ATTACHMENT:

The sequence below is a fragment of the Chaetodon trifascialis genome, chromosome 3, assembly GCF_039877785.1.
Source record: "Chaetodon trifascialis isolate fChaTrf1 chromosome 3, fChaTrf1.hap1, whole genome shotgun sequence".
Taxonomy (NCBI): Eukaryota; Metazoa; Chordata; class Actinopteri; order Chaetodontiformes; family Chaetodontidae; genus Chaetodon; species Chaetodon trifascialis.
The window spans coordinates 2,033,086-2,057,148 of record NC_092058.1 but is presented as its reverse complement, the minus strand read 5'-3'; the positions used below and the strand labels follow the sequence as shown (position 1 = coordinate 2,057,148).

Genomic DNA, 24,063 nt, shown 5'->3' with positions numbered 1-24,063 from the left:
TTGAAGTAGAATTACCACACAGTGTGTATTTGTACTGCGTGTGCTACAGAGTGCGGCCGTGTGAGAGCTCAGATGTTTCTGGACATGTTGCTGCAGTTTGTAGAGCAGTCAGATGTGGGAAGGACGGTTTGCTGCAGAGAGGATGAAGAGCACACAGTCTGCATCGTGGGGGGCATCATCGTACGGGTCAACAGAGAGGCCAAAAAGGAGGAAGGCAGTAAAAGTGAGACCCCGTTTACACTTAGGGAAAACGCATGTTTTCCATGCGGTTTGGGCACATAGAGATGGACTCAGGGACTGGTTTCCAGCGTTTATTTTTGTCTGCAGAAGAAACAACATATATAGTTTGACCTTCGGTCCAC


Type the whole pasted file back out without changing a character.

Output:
The sequence below is a fragment of the Chaetodon trifascialis genome, chromosome 3, assembly GCF_039877785.1.
Source record: "Chaetodon trifascialis isolate fChaTrf1 chromosome 3, fChaTrf1.hap1, whole genome shotgun sequence".
Taxonomy (NCBI): Eukaryota; Metazoa; Chordata; class Actinopteri; order Chaetodontiformes; family Chaetodontidae; genus Chaetodon; species Chaetodon trifascialis.
The window spans coordinates 2,033,086-2,057,148 of record NC_092058.1 but is presented as its reverse complement, the minus strand read 5'-3'; the positions used below and the strand labels follow the sequence as shown (position 1 = coordinate 2,057,148).

Genomic DNA, 24,063 nt, shown 5'->3' with positions numbered 1-24,063 from the left:
TTGAAGTAGAATTACCACACAGTGTGTATTTGTACTGCGTGTGCTACAGAGTGCGGCCGTGTGAGAGCTCAGATGTTTCTGGACATGTTGCTGCAGTTTGTAGAGCAGTCAGATGTGGGAAGGACGGTTTGCTGCAGAGAGGATGAAGAGCACACAGTCTGCATCGTGGGGGGCATCATCGTACGGGTCAACAGAGAGGCCAAAAAGGAGGAAGGCAGTAAAAGTGAGACCCCGTTTACACTTAGGGAAAACGCATGTTTTCCATGCGGTTTGGGCACATAGAGATGGACTCAGGGACTGGTTTCCAGCGTTTATTTTTGTCTGCAGAAGAAACAACATATATAGTTTGACCTTCGGTCCAC